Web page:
Why season 3? Because it offers you a winning cast of characters who have fallen from innocence: their hearts have been broken, their egos trampled in typically vicious high-school style, and as a result, they've begun to realize how fallible they are. As much as they try, there are always more monsters, or a bigger evil. Despite this, or perhaps because of it, the core crew remains something of a unit--there's the smart girl, Willow (Alyson Hannigan) who dreams of saving the day by downloading the plans to City Hall's sewer tunnels and mapping a route to safety. There are the ne'r do wells--the vampire Spike (James Marsters), who both clashes with and aspires to love Buffy; the tortured and torturing Angel (David Boreanz); the pretty, popular girl with an empty heart (Charisma Carpenter); and the teenage everyman, Xander (Nicholas Brendon).
Then there's Buffy herself, who in the course of seven seasons morphs from a sarcastic teenager in a minidress to a heroine whose tragic flaw is an abiding desire to be a "normal" girl. On a lesser note, with the boxed set you can watch the fashion transformation of Buffy from mall rat to Prada-wearing, kickboxing diva with enviable highlights. (There was the unfortunate bob of season 2, but it's a forgivable lapse.) At least the storyline merits the transformations: every time Buffy has to end a relationship she cuts her hair, shedding both the pain and her vulnerability.
In addition to the well-wrought teenage emotional landscape, Buffy deftly takes on more universal themes--power, politics, death, morality--as the series matures in seasons 4-6. And apart from a few missteps that haven't aged particularly well ("I Robot" in season 1 comes to mind), most episodes feel as harrowing and as richly drawn as they did at first viewing. That's about as much as you can ask for any form of entertainment: that it offer an escape from the viewer's workaday world and entry into one in which the heroine (ideally one with leather pants) overcomes demons far more troubling than one's own. --Megan Halverson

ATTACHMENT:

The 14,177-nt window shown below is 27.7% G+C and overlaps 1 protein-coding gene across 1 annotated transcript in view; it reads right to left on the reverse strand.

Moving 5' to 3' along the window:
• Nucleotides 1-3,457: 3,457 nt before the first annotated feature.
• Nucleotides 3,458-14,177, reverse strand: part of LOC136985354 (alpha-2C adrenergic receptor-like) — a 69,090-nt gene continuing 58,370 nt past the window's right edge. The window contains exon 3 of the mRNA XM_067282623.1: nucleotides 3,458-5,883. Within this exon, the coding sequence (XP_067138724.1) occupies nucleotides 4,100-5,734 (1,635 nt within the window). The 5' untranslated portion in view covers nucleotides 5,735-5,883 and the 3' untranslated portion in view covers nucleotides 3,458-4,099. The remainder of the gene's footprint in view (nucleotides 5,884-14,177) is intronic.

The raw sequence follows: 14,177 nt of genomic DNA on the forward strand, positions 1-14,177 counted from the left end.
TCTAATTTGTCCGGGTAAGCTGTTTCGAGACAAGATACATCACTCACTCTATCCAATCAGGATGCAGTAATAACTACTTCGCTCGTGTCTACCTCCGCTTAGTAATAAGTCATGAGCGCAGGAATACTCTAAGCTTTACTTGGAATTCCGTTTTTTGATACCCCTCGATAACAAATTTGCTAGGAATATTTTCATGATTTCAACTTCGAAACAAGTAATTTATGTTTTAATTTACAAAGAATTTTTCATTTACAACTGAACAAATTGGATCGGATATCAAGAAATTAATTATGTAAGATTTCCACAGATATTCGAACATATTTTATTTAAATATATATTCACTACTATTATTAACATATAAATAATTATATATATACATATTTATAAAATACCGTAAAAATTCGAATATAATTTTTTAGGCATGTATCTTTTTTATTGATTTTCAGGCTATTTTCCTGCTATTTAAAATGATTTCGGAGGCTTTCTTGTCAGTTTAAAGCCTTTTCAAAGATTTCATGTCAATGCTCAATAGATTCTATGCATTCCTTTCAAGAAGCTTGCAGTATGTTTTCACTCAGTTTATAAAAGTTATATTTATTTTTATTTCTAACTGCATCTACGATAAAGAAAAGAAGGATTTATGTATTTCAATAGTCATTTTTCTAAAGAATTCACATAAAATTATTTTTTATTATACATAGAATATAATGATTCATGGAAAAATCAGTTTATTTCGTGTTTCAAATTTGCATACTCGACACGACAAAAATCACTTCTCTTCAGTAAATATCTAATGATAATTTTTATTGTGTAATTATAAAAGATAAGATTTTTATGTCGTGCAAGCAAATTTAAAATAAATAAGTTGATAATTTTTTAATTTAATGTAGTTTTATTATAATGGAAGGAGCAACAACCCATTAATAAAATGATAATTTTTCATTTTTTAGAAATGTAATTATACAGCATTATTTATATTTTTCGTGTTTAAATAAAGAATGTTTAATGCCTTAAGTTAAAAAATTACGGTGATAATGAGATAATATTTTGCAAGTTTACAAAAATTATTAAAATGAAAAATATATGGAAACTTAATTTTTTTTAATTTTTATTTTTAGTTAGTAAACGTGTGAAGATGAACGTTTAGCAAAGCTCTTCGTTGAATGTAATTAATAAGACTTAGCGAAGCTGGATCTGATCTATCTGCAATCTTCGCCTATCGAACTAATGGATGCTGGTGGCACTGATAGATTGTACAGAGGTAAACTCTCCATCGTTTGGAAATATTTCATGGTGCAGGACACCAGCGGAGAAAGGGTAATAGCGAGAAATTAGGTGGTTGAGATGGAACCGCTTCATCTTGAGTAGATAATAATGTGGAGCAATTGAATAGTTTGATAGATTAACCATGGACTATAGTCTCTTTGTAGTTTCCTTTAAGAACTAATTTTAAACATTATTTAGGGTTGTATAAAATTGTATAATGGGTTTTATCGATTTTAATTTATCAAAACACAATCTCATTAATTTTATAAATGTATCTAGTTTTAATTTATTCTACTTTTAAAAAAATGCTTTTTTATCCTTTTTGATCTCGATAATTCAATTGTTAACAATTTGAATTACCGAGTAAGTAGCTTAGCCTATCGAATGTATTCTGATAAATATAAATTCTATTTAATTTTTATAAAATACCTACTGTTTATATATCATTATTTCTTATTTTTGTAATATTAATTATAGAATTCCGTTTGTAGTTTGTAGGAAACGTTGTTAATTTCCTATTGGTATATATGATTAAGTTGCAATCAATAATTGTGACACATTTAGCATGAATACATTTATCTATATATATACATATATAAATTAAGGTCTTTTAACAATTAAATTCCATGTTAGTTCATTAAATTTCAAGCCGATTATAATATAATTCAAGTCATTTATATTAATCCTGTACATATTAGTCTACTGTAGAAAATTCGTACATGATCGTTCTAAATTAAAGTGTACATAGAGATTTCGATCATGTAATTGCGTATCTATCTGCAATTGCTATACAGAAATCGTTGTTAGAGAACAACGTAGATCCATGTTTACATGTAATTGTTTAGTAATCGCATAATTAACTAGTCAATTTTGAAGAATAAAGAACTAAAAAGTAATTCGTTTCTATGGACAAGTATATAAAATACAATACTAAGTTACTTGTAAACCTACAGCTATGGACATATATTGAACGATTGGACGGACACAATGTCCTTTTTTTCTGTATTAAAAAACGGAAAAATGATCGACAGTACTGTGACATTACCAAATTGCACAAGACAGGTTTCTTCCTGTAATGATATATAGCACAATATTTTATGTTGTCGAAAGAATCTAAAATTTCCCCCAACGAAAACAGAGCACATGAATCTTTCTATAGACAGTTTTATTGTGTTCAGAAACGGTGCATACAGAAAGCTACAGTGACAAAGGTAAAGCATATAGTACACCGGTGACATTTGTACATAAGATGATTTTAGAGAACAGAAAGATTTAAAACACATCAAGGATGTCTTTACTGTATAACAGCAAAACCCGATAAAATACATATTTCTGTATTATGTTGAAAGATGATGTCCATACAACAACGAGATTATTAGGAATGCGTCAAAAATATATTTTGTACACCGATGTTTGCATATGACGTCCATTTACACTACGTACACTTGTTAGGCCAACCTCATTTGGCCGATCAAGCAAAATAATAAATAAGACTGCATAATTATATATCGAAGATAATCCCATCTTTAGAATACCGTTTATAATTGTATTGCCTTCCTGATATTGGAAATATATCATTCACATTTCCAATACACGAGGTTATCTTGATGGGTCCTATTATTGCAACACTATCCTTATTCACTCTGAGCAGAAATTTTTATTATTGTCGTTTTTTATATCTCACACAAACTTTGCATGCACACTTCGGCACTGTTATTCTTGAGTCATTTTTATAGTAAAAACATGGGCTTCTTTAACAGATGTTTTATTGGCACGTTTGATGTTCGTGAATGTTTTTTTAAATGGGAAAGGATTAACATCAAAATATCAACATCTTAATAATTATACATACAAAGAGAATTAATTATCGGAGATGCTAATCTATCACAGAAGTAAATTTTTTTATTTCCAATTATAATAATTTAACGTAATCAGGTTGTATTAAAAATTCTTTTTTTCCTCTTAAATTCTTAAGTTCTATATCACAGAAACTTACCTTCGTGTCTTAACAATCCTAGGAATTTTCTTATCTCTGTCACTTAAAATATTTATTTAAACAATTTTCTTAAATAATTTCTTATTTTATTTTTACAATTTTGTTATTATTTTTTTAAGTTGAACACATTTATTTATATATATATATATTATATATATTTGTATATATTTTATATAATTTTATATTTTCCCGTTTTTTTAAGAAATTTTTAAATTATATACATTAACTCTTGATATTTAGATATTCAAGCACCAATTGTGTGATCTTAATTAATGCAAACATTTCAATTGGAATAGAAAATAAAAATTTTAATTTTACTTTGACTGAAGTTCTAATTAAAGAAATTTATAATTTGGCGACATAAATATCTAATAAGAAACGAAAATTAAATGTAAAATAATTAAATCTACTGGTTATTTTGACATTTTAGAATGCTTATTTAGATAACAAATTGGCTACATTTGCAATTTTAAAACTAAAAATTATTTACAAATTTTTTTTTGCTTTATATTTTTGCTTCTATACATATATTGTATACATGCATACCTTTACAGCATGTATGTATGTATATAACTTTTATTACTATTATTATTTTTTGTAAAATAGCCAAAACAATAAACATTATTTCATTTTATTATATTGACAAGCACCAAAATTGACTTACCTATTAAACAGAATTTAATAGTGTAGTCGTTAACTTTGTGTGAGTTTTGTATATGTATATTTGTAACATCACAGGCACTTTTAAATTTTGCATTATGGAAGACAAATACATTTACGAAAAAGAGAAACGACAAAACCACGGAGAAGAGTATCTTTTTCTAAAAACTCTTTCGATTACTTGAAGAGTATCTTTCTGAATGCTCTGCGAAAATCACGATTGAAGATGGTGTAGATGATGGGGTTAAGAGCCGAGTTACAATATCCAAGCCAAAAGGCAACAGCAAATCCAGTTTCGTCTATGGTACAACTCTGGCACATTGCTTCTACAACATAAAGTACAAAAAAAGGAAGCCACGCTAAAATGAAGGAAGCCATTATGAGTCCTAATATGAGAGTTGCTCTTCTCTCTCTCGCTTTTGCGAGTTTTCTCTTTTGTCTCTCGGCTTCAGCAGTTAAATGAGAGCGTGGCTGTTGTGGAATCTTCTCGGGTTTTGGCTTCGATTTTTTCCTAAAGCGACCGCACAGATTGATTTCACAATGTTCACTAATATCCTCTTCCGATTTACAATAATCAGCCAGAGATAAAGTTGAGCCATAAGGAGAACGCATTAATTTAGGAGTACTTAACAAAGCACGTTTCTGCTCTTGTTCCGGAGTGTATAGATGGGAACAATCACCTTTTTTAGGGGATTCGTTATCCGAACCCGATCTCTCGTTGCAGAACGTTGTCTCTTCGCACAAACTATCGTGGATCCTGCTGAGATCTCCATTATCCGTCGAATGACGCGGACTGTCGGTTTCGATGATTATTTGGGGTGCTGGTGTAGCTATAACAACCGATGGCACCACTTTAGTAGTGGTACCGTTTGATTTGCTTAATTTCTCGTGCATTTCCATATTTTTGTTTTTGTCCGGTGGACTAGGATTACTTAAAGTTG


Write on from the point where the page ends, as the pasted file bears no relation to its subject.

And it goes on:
Including in the set, there's also a short letter by Joss Whedon (The creator of Buffy), and a full Synopsis Booklet, which lists all of the episodes of the series featured in this set (with a brief summary of them inside and on which disc they are located on.)
The only 'con' that I can really think up for this set are probably of those individual dvd booklets that you get. They can be a little flimsy at times and can break easily if you're not careful. But besides that, the design for the 'Chosen Collection' is great and compact enough to fit all of the 7 Seasons of Buffy on your shelf quite easily.
For the fans that already own all of the 7 Seasons, this might not be a good buy for you. All of the content on the discs are the same as the previous releases (even the disc labels themselves), with the exception of the new bonus disc that is just exclusive to this set alone. The bonus disc totals to about 2-3 hours of new extras that are, while great, but nothing amazing. Atleast not amazing enough to spend another $200 on anyway.
On the other hand, this is a great buy for those that have seen the show, but have never gotten around to actually buying any of the seasons. Also, you're going to be saving a little over a $100 if you buy this collection set rather than buying all of 7 Seasons seperately (that is, if Amazon doesn't decide to jack up the prices).
If you've never seen the show, then give it shot and catch a few reruns or rent a couple of episodes first. But I guarantee you that this is definitely a 'must have' show that you won't want to miss out on, even if you still can't get past the silly name.